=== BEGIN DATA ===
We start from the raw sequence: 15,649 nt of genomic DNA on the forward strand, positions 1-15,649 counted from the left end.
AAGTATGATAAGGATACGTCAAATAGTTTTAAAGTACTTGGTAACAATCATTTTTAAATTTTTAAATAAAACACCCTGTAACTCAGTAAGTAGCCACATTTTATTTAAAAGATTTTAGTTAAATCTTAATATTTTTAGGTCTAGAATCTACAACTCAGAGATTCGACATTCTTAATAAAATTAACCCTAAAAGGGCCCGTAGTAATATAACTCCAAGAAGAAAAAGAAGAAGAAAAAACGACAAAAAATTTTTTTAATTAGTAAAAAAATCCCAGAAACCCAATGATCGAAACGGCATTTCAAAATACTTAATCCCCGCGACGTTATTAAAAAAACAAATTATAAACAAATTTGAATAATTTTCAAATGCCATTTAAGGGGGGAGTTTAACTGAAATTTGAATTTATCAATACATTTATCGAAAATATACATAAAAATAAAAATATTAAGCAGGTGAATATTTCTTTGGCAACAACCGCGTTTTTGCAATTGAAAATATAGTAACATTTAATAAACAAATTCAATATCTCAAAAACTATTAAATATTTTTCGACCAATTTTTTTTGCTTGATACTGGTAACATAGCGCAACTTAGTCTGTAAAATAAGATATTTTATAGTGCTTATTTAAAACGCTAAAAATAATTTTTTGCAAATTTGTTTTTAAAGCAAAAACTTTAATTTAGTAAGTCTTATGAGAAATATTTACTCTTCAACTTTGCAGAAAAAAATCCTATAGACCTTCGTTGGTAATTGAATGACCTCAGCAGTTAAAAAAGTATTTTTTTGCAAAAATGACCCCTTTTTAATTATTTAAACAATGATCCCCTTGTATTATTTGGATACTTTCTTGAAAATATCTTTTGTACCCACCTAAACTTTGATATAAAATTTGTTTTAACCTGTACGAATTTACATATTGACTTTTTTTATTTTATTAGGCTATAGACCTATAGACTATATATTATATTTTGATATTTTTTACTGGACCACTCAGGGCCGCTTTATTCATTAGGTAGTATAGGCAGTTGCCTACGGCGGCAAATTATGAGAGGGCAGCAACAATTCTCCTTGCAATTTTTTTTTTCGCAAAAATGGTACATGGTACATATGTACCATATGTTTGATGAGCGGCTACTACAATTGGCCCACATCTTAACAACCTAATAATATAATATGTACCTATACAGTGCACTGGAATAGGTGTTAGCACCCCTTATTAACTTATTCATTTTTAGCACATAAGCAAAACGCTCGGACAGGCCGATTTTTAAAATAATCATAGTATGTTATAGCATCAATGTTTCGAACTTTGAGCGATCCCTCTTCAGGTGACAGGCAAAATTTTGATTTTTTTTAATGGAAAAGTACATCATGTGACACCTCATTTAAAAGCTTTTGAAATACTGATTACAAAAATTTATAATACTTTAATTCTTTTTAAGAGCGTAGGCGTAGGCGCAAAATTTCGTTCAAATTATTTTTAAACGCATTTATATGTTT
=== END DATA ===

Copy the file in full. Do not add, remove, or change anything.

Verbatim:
We start from the raw sequence: 15,649 nt of genomic DNA on the forward strand, positions 1-15,649 counted from the left end.
AAGTATGATAAGGATACGTCAAATAGTTTTAAAGTACTTGGTAACAATCATTTTTAAATTTTTAAATAAAACACCCTGTAACTCAGTAAGTAGCCACATTTTATTTAAAAGATTTTAGTTAAATCTTAATATTTTTAGGTCTAGAATCTACAACTCAGAGATTCGACATTCTTAATAAAATTAACCCTAAAAGGGCCCGTAGTAATATAACTCCAAGAAGAAAAAGAAGAAGAAAAAACGACAAAAAATTTTTTTAATTAGTAAAAAAATCCCAGAAACCCAATGATCGAAACGGCATTTCAAAATACTTAATCCCCGCGACGTTATTAAAAAAACAAATTATAAACAAATTTGAATAATTTTCAAATGCCATTTAAGGGGGGAGTTTAACTGAAATTTGAATTTATCAATACATTTATCGAAAATATACATAAAAATAAAAATATTAAGCAGGTGAATATTTCTTTGGCAACAACCGCGTTTTTGCAATTGAAAATATAGTAACATTTAATAAACAAATTCAATATCTCAAAAACTATTAAATATTTTTCGACCAATTTTTTTTGCTTGATACTGGTAACATAGCGCAACTTAGTCTGTAAAATAAGATATTTTATAGTGCTTATTTAAAACGCTAAAAATAATTTTTTGCAAATTTGTTTTTAAAGCAAAAACTTTAATTTAGTAAGTCTTATGAGAAATATTTACTCTTCAACTTTGCAGAAAAAAATCCTATAGACCTTCGTTGGTAATTGAATGACCTCAGCAGTTAAAAAAGTATTTTTTTGCAAAAATGACCCCTTTTTAATTATTTAAACAATGATCCCCTTGTATTATTTGGATACTTTCTTGAAAATATCTTTTGTACCCACCTAAACTTTGATATAAAATTTGTTTTAACCTGTACGAATTTACATATTGACTTTTTTTATTTTATTAGGCTATAGACCTATAGACTATATATTATATTTTGATATTTTTTACTGGACCACTCAGGGCCGCTTTATTCATTAGGTAGTATAGGCAGTTGCCTACGGCGGCAAATTATGAGAGGGCAGCAACAATTCTCCTTGCAATTTTTTTTTTCGCAAAAATGGTACATGGTACATATGTACCATATGTTTGATGAGCGGCTACTACAATTGGCCCACATCTTAACAACCTAATAATATAATATGTACCTATACAGTGCACTGGAATAGGTGTTAGCACCCCTTATTAACTTATTCATTTTTAGCACATAAGCAAAACGCTCGGACAGGCCGATTTTTAAAATAATCATAGTATGTTATAGCATCAATGTTTCGAACTTTGAGCGATCCCTCTTCAGGTGACAGGCAAAATTTTGATTTTTTTTAATGGAAAAGTACATCATGTGACACCTCATTTAAAAGCTTTTGAAATACTGATTACAAAAATTTATAATACTTTAATTCTTTTTAAGAGCGTAGGCGTAGGCGCAAAATTTCGTTCAAATTATTTTTAAACGCATTTATATGTTT